Science Comics series published so far, and I am sad to say that this one, Robots & Drones is not one of my favorites. I can also be glad to report that it is still an enjoyable book, as it features excellent artwork and lots of interesting information. By no means is it a bad book; it just did not light my fire the ways some of the other volumes have.
In particular I felt this one lacked a hook that would draw me in and also unify the entire book. Perhaps what stuck in my craw was how hung up the book was on
definitions and drawing distinctions on what defines a robot and how
other devices and machines (like automatons or remote controlled
vehicles) are not actually robots. It seemed to take for granted that the reader would be interested in robots and drones (and I have to admit I was and am), but it did not offer much to put a specific trajectory on that interest. The result is a lot of information, about what robots are (and are not), what computers are (and why they are not robots), and how drones fit into these configurations as well. The lack of narrative thread that left me wondering at times why things were being discussed in the order they were. I just felt like the book was hopping from topic to topic without much context (kind of like this review, eh?).
Still, I learned lots from it, like when the first robots were created (in the 1600s in Japan, in case you were curious), how the Mars rover maintains itself and its power supply, and the fact that an automatic coffee maker is in fact technically a robot. The opening vignette is a tale of the book's narrator, a fun little proto-robot named Pouli (the invention of Archytas in the the fourth century BCE), which added a playful touch to the proceedings and a much needed sense of continuity. There were also a few other impressive features, like a refresher about simple machines and a great timeline of notable robot/drone inventions over history that closes out the book. If you want to learn more about robots and drones, or if you know a young person who is into them, you could do a lot worse than select this book. It was fun to read; I just felt it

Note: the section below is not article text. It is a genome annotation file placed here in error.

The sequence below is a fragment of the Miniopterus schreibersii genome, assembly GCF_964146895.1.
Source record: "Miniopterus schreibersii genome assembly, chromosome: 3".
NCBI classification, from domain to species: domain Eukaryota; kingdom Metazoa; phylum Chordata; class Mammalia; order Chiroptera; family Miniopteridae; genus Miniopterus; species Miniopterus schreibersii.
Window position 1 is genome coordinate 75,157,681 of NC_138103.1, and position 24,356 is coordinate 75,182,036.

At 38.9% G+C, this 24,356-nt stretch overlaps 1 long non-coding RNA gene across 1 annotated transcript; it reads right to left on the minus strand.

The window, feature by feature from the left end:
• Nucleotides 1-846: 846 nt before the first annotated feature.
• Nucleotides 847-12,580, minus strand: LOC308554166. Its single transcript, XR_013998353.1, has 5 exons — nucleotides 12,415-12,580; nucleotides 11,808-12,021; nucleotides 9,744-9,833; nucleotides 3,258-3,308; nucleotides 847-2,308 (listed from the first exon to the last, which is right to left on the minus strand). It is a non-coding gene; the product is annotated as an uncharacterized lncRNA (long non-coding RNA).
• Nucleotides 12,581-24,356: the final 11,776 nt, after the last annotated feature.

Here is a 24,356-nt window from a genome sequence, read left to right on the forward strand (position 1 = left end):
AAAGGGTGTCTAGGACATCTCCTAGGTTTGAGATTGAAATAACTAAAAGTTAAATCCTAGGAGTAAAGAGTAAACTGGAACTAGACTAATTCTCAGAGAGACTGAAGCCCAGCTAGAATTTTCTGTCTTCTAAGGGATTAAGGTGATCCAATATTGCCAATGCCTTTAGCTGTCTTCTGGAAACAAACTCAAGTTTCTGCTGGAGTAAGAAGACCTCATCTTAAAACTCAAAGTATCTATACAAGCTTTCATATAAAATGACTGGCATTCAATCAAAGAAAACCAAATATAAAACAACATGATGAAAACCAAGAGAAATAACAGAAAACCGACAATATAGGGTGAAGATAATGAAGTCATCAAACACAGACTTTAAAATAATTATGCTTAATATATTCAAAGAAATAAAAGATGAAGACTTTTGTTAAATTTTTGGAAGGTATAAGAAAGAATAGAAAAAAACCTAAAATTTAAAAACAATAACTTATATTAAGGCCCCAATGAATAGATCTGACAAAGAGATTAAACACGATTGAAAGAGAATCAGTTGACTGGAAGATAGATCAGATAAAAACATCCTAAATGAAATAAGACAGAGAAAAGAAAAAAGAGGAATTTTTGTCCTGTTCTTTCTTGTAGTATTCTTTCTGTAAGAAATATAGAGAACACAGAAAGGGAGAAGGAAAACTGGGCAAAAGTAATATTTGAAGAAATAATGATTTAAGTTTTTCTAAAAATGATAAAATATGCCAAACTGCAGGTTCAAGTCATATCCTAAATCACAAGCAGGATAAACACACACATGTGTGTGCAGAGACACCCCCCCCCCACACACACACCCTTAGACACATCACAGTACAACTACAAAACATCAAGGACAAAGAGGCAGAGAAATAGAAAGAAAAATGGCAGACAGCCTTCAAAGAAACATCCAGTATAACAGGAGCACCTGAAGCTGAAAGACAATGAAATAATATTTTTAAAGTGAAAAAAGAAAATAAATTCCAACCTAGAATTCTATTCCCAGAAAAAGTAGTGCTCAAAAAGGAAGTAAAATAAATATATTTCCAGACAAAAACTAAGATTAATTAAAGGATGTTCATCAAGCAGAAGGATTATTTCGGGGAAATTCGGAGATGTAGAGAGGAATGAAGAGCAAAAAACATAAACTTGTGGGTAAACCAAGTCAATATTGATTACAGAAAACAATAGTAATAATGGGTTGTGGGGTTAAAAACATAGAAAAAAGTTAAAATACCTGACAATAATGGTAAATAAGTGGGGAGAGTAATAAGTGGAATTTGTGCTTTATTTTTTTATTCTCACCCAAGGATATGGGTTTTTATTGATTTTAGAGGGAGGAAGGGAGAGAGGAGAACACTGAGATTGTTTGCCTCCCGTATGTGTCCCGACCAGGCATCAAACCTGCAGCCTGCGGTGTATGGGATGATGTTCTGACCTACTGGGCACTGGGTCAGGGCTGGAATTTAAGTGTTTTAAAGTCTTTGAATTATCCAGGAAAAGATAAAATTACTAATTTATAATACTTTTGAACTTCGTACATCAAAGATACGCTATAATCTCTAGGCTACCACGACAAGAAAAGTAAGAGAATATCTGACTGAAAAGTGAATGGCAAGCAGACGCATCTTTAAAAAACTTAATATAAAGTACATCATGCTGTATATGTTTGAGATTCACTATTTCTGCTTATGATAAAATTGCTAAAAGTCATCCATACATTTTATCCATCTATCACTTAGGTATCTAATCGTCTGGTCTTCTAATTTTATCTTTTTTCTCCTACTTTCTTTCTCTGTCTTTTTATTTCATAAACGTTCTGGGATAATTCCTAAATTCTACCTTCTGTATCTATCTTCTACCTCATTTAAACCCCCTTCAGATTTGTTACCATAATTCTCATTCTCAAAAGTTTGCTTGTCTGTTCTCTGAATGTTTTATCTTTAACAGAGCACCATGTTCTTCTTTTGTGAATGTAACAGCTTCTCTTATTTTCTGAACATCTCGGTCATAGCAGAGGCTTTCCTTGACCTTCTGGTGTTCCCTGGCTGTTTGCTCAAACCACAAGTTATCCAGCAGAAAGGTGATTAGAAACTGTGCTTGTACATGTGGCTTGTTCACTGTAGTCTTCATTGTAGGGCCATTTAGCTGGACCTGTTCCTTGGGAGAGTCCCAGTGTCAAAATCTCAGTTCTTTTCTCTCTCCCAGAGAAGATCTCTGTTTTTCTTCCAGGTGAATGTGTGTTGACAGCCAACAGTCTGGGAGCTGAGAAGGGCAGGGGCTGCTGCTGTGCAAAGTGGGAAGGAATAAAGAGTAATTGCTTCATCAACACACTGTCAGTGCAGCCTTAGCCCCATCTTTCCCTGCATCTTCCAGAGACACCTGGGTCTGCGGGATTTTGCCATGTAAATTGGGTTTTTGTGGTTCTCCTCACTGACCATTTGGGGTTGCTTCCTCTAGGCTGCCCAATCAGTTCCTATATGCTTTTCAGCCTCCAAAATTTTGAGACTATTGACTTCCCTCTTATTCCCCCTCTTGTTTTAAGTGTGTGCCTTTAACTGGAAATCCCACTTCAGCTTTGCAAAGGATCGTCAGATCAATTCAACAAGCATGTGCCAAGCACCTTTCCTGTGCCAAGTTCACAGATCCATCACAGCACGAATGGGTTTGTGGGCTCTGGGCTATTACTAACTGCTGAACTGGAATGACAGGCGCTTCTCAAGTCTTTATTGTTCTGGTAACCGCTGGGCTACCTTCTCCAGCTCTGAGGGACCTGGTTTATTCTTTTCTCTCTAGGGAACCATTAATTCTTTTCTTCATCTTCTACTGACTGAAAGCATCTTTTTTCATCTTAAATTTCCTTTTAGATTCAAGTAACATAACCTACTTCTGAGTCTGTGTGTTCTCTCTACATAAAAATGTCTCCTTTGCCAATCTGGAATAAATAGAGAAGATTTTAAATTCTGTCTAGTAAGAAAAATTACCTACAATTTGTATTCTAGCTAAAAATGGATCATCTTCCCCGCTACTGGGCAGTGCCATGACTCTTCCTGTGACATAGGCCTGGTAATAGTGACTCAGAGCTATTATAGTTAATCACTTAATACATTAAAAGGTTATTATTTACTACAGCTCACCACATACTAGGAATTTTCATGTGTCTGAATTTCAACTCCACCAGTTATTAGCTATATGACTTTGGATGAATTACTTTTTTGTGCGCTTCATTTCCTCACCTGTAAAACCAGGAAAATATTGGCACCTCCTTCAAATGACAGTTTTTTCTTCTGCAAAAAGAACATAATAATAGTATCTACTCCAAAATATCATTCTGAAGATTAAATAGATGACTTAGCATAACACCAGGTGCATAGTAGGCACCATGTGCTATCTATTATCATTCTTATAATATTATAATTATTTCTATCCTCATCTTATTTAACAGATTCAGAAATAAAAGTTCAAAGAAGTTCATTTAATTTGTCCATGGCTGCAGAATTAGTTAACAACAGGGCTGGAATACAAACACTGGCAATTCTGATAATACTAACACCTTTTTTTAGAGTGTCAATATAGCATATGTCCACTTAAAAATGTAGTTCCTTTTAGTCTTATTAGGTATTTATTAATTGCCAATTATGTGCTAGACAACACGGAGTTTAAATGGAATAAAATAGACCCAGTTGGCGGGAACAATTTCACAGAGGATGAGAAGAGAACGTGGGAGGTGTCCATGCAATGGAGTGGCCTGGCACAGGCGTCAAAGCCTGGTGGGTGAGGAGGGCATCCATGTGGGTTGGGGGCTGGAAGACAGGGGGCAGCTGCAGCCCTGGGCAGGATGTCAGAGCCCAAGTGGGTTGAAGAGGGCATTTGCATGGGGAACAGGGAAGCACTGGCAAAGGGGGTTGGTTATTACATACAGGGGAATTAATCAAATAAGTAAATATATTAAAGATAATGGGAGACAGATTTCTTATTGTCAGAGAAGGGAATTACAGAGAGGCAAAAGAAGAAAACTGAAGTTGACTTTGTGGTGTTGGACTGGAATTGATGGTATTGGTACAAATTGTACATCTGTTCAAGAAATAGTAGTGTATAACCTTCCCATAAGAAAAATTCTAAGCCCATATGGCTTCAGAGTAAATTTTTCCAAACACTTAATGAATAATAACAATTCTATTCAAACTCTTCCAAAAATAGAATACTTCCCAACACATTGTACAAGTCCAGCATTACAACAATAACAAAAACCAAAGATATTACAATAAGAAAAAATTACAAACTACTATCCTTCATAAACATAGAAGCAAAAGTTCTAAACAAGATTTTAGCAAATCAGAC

was not overall as well composed as other volumes in this series.
Mairghread Scott and artist Jacob Chabot. Scott writes animated series and comics, and she has another original graphic novel The City on the Other Side in the works. Although he's got lots of credits on licensed characters' comics, Chabot I know best from his work on The Mighty Skullboy Army, which I feel is an excellent and funny series. It stars a cantankerous and sneaky robot, so I was hopeful that his artwork in this book would be equally as charming. I am glad to report it is as good, if not better, than I expected. For those interested in learning more about this book and its creators, you can read an interview with Scott here and an interview with Chabot here.
The reviews I have read about this book have been mixed. Johanna Draper Carlson was lukewarm about it and wrote, "There’s good information here, but I felt as though a lot of space was
wasted on irrelevant information, leaving me confused as to just what
the purpose and message of the book was." Kirkus Reviews summed it up, "A lighthearted, enjoyable
introduction to a fascinating subject."
Robots & Drones was published by First Second, and they offer a preview and more here.
A review copy was provided by the publisher.